The three-wheeler manufacturer has deployed over 150 cobots since 2010 and is now among the larg­est motorcycle manufacturer in the world. They are of the view that the added benefits of the cobots are easy use, very low annual maintenance and higher energy efficiency.  Vikas Sawhney, General Manager Engineering (Robotics and Automa­tion) at Bajaj Auto, who oversaw the deployment, said of the implementa­tion that they chose Universal Robots primarily due to the collaborative nature of the robots. "The key benefits of Universal Robots’ products such as their compactness, low pay back period, flexibility, light weight, cost- effectiveness, accuracy and their safe­ty, is what ultimately convinced Bajaj Auto about the suitability of Universal Robots for its  standardized offerings," said Sawhney.
Universal Robots wasn't the only start-up that Bajaj Auto worked with. 
According to Rajeev Jorapur, VP-MIS at Bajaj Auto, start-ups offer an exciting model of partnership that is very difficult to get from most other partners. Their focus is on the task and to make it happen. They are driven by passion and are more entre­preneurial in nature.
"Most start-ups are sharply focused and they don't have width that you expect with more established compa­nies. Thus, you must carefully choose them with the purpose you have in mind. We won't be worried about their sustainability or how strong they are financially. We believe we would be able to handle that part," said Jorapur.
The automaker was looking to sim­ply the manual process of sending the service coupons to Bajaj Auto every time the customer visited the dealer for vehicle servicing. 
Jorapur said that it was crucial for the manufacturer to carefully record the timeframe within which the vehicle was brought in for servicing. In the auto world, customers must get their new vehicles serviced within a month of pur­chase in order to ensure that the product has a long run. There was no way of knowing whether the customer or the dealer followed the process completely.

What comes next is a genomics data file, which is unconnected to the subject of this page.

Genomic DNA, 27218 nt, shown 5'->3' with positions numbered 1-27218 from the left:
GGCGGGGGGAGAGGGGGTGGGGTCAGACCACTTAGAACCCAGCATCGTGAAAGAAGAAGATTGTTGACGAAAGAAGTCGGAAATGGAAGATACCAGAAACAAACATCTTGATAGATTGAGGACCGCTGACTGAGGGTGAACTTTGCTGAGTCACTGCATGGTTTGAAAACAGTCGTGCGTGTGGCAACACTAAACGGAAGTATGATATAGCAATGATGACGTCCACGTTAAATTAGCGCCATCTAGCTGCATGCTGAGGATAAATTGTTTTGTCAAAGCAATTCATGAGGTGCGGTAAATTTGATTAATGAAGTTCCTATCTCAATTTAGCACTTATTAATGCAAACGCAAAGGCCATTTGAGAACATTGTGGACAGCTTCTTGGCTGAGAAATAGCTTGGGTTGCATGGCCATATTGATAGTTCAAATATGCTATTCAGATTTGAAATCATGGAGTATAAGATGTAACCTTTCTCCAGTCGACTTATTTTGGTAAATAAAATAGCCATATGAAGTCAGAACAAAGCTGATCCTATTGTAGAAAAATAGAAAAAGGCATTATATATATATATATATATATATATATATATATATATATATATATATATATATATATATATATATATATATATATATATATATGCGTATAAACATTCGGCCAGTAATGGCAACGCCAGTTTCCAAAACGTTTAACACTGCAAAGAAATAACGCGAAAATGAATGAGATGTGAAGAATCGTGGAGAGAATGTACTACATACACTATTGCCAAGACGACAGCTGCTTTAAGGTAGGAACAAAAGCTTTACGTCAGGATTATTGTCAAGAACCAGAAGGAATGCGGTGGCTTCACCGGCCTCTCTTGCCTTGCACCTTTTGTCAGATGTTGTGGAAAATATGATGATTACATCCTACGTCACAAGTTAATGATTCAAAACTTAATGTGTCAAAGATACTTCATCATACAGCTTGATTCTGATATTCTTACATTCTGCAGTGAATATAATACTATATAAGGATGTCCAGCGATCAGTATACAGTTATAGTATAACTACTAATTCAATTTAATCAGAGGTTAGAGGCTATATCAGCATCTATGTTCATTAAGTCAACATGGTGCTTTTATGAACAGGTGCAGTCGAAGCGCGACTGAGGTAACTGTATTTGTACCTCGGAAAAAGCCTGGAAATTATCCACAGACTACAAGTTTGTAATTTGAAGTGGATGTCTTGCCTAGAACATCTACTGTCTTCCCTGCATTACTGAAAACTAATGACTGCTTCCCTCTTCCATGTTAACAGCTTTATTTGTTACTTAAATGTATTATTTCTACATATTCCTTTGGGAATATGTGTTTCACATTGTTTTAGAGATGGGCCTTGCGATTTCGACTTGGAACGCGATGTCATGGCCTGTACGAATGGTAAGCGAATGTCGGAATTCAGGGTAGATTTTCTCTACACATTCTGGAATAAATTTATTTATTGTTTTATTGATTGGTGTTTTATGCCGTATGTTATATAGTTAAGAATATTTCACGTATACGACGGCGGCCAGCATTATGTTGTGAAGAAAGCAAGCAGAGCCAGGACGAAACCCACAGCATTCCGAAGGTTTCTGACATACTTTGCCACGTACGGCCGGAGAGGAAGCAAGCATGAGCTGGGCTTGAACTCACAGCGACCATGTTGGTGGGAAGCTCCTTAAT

With this resolve in mind, Bajaj Auto went through careful assessment and selected GladMinds Technologies, a cloud based start-up providing CRM services. After the deployment of the solution, the paper-based coupon system was replaced by a unique digital token system and was given to the customer every time he/she brought his/her new vehicle for servicing at the dealer's shop. 
Jorapur said that sometimes you don't see the problem till an outsider comes and shows you a better way of doing it. 
In 2015, the automaker partnered with an IoT start-up.
At the time, a lot of manufactur­ing processes at Bajaj Auto were performed by external vendors at the company’s assembly plants.  A vendor would communicate the production details at a pre-decided frequency but if machines could tell how they were performing without human interac­tion, not only would the manual effort at collecting information would go away and info would come directly from machines and would be more timely and reliable than somebody communicating it. 
“With this hypothesis, we approached the start-up, who helped us eliminate the manual channels and helped us plan our maintenance in a more robust manner,” said Jorapur. In the last four years, the company has evaluated over 50 start-ups, per­formed POC on 10 start-ups and are closely working with five start-ups on fully operational projects. “Most of our time is consumed in conducting background checks, finan­cial analysis and performing due dili­gence – that is where most of our effort and energy is spent,” said Jorapur.
In 2016, ONGC launched an INR 100 crore Start-up fund to foster, nurture and incubate new ideas related to oil and gas sector. The aim of the ONGC Start-up initiative is to provide the entire support chain for start-ups including seed capital, hand-holding, mentoring, market linkage and follow-ups. It is also to increase the contribu­tion of fresh implementable ideas in the oil and gas sector. ONGC had also set-up a dedicated portal to take this initiative forward.
The company invited technology start-ups to submit their proposals for business cases (purely business related or with IT intervention) on the portal.  “There were 70-80 business cases and they were left to select one or more based on their area of expertise,” said Alok Khanna, Executive Director – IS, ONGC.
After a tedious selection process of evaluating the proposal comprising a three tier interview process where start-ups showcased their technical and financial viability, the company selected around 11-12 start-ups to 
work on specific business problems. “One major advantage of working with start-ups is that they work dedi­catedly on your business case and if the project succeeds, then the company will sponsor the project for a full blown implementation. 
What enterprise lack in domain knowledge, start-ups have in abun­dance,” said Khanna.
“Budgeting and funding a start-up is not an issue— once you have com­mitted to working with the start-up, even if IT doesn't have the implemen­tation budget, business does, and will fund the project,” he added.
End result: even if 20% start-up projects are successful, it means that we have been able to cut down our business problems. “We won’t be able to share specifics of start-ups as all these projects are at different stages of implementation,” said Khanna.